Lipsyte: I see some good stuff. And I want to encourage it—the work I think is interesting, daring. A little friendly push into the void might help the book bump into some faraway readers. A lot of writers have stopped blurbing. Just won’t do it. Burnt out, maybe. I’m getting fatigued, and pass on a lot of stuff now, but I also still want to help somehow. I work with Gary at Columbia, and I’m sure he feels the same way. I love some of his blurbs—they are becoming surreal little projects. He’s doing groundbreaking blurb work. There is also my hunch that blurbs don’t make a difference, but I don’t know.

Rumpus: Groundbreaking blurb work. Now that’s something.

Lipsyte: The ideal would be the bookless blurb.

Rumpus: Or just as rare, the blurbless book.

Lipsyte: Well, if publishers would stop demanding their writers get blurbs, or agents stop demanding “pre-blurbs,” we’d be better off.

Rumpus: Who will be the first to go blurbless?

Lipsyte: Me. I don’t have a blurb on The Ask.

Rumpus: Really?

Lipsyte: It’s mostly reviews of my past books.

Rumpus: Well speaking of… you said, in a Home Land-era interview hidden somewhere deep in the Web, that after the trials and tribulations of Lewis “Teabag” Miner, you felt you should “strive for a laugh-free enterprise the next time out.” Well, nice work. The Ask is the funniest book I’ve read since Jernigan, or maybe Portnoy’s Complaint.

Lipsyte: Thanks, David. Yes, I remember saying that. I think I even tried something somber. But then the character started masturbating and it was all over.

Rumpus: Yeah, it happens.

Lipsyte: Apparently.

Rumpus: Beyond the masturbation issues, Milo Burke is a real sad sack. He keeps fucking up, and he’s very aware of it, and yet he is trying. He’s not giving up on life.

Lipsyte: That’s right. I think you’ve got it. He’s got problems, but he’s definitely putting in the effort. It’s just not clear where the effort should be directed. He’s in over his head.

Rumpus: Which makes him remarkably identifiable, of course. Are any of us clear, in this peculiar American moment, where our efforts should be directed?

Lipsyte: I don’t think so. Or if somebody is, he or she isn’t sharing.

Rumpus: No, those of us cursed with even a modicum of self-awareness are screwed… Athletes, politicians and reality stars are fine.

Lipsyte: My wife has this idea about the people who are just dumb enough to succeed in the world. They’re smart and accomplished, but also “just dumb enough.” She wants to start JustDumbEnough.com. People could write in with nominations.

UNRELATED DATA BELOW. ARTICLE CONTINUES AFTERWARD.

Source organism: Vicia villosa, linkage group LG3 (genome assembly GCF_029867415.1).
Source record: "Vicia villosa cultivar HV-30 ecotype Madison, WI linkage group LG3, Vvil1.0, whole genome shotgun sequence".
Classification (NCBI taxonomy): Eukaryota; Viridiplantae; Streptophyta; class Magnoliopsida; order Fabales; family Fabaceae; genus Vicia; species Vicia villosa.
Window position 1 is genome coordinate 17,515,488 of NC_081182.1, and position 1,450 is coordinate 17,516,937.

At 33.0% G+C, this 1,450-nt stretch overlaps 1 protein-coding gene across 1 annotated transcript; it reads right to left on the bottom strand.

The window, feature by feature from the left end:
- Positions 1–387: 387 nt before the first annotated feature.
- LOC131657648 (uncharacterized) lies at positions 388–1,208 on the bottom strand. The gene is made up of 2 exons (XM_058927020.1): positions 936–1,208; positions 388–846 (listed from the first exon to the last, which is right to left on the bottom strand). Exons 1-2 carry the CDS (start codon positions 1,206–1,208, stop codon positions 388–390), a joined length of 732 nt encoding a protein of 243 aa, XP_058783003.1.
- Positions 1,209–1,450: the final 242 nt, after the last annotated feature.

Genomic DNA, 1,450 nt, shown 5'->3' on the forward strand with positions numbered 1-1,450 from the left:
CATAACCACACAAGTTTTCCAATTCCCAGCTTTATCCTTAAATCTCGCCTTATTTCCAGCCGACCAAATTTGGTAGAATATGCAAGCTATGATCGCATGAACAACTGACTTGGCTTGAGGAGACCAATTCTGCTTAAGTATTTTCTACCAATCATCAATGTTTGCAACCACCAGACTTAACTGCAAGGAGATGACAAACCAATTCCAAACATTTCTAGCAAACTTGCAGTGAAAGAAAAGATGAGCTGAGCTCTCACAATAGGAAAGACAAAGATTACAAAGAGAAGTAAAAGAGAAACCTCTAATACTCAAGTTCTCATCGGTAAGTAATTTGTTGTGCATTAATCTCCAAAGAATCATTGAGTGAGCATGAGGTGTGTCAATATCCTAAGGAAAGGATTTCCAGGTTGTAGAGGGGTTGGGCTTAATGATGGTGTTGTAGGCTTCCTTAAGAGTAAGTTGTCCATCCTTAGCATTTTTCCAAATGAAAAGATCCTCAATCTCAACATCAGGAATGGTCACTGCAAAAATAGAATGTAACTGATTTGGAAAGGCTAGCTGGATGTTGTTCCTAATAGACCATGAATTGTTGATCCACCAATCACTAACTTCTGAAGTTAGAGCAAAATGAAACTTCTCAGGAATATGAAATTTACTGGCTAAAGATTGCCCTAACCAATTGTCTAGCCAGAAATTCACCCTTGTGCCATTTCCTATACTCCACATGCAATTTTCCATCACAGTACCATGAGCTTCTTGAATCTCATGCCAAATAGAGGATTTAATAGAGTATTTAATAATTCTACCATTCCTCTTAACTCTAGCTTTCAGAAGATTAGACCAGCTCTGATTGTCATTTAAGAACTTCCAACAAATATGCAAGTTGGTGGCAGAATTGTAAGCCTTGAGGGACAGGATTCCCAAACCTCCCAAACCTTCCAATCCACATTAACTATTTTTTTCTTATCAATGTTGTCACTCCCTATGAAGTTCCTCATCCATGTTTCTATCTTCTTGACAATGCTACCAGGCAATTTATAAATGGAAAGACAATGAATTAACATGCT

Rumpus: Right. You can’t hit a baseball if you’re actually smart enough to think about what you’re doing.

Lipsyte: Or else you have to know how to turn that part of you off. I mean, you can hit a baseball. You must have compartmentalized.

Rumpus: I could hit a baseball until I reached a certain level and then it didn’t matter what the hell I thought about, it wasn’t happening… Speaking of sports, I grew up reading your father’s writing in the Times sports pages. He’s also a novelist. Did he make you want to be a writer?

Lipsyte: Nowadays the parenting books would call it “modeling behavior” or something. I saw this man down in the basement with his coffee and his typewriter. My mom, too, was a journalist and novelist. It didn’t seem exotic and unreachable. People did it. I guess it’s the way so many athletes come from families that are involved in sports. You still have to do all the things one does to become a writer, but you don’t think it’s an utterly insane proposition.

Rumpus: Ah, the good old days. The New York of Willie Morris’s Harper’s magazine. Writing as full-contact sport. As something you wrestled down and defeated every day. Now people write a few hundred words then head off to yoga. Or worse, write about what they’ve just written and post it on their blogs.

Lipsyte: Strangely, my dad was doing yoga before practically anybody around here.

Rumpus: Perfect. That’s what I get for generalizing.

Lipsyte: But he was definitely a newspaperman, who dug deep but still hit his deadlines. He was a reporter. It’s a different world now.

Rumpus: You teach writing at Columbia. And you’re married with two children. Does being really busy help your novel-writing?

Lipsyte: In a way it does. I used to squander a lot of time to get some “good hours” in. Now I have much briefer windows. I have to attack. Hit the ground running. No dilly-dallying. Though of course I still do. You still need to be dreamy. But when it’s time to write I’m not scared of being distracted. I won’t be. I’m going to die. I’ve got to finish this story, this scene, this book.